Friday, August 6, 2010

identity politics cont

I shouldn't be disingenuous. I don't relate to identity politics. But I think that's because I don't relate to subcultures generally. Clearly it's not enough that I'm a man, am white, and am from a middle class background. I know plenty of white, middle class males who ostentatiously self-flagellate and renounce their "privilege". I don't know. It must be some weird thing in my upbringing. I just don't give a shit about that sort of thing.

wherefore the "mainstream"?

I realized today that identity politics is probably just one facet of a larger movement against the cultural mainstream. I realized this when I was thinking about the difference some draw between "liberal" and "radical" approaches to issues of gender, race, or sexual orientation. One of the features common across so-called "liberal" approaches—usually as they're portrayed by their "radical" critics—is a desire to demarginalize a group, usually by acquiring the rights that already belong to the non-marginalized groups (the "mainstream").

The particulars of this aren't that interesting to me. The scholarship on these issues is diverse and nuanced, as contrasted with views expounded by individuals on the internet who throw around terms like "radical", "liberal", and/or "identity politics", which seem coarse by comparison. What interests me is this notion which seems to have entered the zeitgeist at some point after the 60s which equates being radical with being part of a subculture or marginalized group outside of the mainstream. After all, if you go back 100 years, the opposite was the case. Radical political and even cultural claims were not founded in opposition to universalism but were understood as extensions of them. It was the conservatives and reactionaries who opposed to this the rights of the individual or the group.

Nowadays the situation is reversed. But I don't think this is a sui generis phenomenon. It appears to be part of a larger trend. You can see it in music, too. There was a vibrant mainstream in music up until about the mid-70s, and then it started to break apart into different genres. There was no such thing as the "mainstream". You could hear almost any kind of music there was in the middle of the FM dial (at least music produced by whites). The mainstream was formed from the opposition to it of the subcultures which became hip hop, hardcore, alternative, etc. The economic, material component to this was essential, of course. "Selling out" meant compromising your artistic vision for money. But it was more than that, because it was a general way of having a style and being an individual. To be an individual meant being in opposition to the mainstream.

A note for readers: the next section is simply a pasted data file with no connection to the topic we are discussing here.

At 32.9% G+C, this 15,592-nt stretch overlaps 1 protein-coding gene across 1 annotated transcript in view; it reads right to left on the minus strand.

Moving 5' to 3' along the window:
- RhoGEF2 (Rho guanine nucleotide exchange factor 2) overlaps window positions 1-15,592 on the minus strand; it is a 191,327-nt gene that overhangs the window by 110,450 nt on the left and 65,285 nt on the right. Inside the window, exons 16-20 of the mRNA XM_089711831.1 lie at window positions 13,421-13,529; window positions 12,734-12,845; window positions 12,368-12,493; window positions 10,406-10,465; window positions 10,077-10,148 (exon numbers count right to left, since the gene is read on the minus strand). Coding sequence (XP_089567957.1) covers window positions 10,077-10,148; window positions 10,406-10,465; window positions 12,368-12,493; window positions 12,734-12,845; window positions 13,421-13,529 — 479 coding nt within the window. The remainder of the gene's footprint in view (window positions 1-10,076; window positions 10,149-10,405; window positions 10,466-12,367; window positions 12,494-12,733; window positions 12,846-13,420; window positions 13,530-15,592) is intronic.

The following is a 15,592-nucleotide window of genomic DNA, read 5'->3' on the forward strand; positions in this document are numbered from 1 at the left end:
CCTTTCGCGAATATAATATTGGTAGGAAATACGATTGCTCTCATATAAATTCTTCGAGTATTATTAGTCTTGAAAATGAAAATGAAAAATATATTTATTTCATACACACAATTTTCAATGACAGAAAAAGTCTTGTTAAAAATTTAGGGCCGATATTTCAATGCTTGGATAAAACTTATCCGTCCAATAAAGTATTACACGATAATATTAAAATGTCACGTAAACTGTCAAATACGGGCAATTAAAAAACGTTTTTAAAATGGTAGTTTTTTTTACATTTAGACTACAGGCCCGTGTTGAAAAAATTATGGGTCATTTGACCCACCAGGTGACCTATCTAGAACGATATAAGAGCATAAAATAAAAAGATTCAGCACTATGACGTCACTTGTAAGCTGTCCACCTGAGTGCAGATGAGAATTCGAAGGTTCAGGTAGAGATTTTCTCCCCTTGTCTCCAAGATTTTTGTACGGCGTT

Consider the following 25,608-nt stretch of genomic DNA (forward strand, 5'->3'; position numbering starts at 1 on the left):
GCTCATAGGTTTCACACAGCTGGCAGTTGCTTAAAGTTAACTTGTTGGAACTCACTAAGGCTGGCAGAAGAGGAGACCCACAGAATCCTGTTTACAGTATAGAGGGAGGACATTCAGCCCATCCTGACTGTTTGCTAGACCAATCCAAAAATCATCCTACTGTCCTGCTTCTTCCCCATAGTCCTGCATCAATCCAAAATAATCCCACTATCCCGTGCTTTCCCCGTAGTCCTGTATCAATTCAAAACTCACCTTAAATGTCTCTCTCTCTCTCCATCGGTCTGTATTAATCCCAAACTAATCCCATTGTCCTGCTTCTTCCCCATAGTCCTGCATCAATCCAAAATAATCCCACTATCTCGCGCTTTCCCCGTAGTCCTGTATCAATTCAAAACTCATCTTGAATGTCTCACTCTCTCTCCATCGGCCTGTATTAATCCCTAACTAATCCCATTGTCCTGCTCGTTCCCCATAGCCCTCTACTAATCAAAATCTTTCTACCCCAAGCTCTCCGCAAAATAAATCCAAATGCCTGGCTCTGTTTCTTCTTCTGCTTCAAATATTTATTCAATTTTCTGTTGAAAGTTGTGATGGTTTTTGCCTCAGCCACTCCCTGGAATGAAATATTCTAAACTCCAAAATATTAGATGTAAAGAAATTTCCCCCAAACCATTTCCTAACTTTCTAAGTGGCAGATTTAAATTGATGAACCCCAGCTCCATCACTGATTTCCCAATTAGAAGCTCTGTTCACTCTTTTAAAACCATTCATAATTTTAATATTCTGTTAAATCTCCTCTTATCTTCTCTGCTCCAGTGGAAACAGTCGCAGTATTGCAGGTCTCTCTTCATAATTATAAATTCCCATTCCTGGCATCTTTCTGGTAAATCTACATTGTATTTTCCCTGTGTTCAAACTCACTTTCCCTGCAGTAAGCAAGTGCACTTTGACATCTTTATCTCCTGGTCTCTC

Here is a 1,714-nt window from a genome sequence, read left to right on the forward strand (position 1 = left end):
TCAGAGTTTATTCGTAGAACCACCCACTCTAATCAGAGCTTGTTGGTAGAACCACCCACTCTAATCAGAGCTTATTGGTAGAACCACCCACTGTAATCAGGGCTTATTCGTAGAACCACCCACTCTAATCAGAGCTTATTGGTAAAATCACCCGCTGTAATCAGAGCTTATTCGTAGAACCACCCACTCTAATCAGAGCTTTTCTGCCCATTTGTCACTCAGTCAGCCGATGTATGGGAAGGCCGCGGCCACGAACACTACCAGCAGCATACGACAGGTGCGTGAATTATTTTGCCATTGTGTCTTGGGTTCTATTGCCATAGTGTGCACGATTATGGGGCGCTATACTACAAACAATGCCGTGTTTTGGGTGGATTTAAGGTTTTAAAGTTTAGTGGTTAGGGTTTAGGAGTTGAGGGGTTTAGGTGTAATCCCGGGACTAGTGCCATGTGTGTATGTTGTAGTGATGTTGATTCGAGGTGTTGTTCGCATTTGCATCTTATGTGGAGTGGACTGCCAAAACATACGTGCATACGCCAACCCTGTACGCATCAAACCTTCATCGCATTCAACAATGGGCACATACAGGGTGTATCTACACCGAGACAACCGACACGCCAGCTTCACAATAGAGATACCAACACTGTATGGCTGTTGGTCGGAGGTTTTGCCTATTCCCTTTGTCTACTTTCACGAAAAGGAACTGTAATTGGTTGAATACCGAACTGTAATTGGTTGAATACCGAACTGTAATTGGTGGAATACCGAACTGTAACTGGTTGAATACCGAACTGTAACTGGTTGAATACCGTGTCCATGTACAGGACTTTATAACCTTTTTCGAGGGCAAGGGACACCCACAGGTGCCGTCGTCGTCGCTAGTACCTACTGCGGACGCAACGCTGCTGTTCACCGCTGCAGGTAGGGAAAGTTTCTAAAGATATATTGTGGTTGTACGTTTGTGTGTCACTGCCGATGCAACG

There are probably more examples than this, but these are the two that leap to my mind.

Personally, I'm not sure whether it's a good thing or a bad thing that we now have subcultures in opposition to a mainstream. I don't know whether it's good from an artistic perspective. I don't know whether it's good from a political perspective. It raises a lot of problems. But I don't fall in the "cultural critic" camp. I don't believe we have passed out of a Golden Age into a time of decadence. I think some people in the United States and Europe have undergone a particular experience or set of experiences which have made it seem all-but-necessary to them to embrace a particular model of individuality. That it's the opposite from the model of individuality held by radicals 100 years ago is not good enough reason to reject it. That our current age is beset by innumerable problems is not good enough reason to blame them. I'd be interested in know what caused it to happen and what the general telos of the thing is, though. It might seem odd to look for the natural trajectory of something which seems fragmented and inward-looking, but if I'm right, it is, in fact, a very general trend shared across subcultural lines. You are being an individual just like everyone else—but that might not be a bad thing!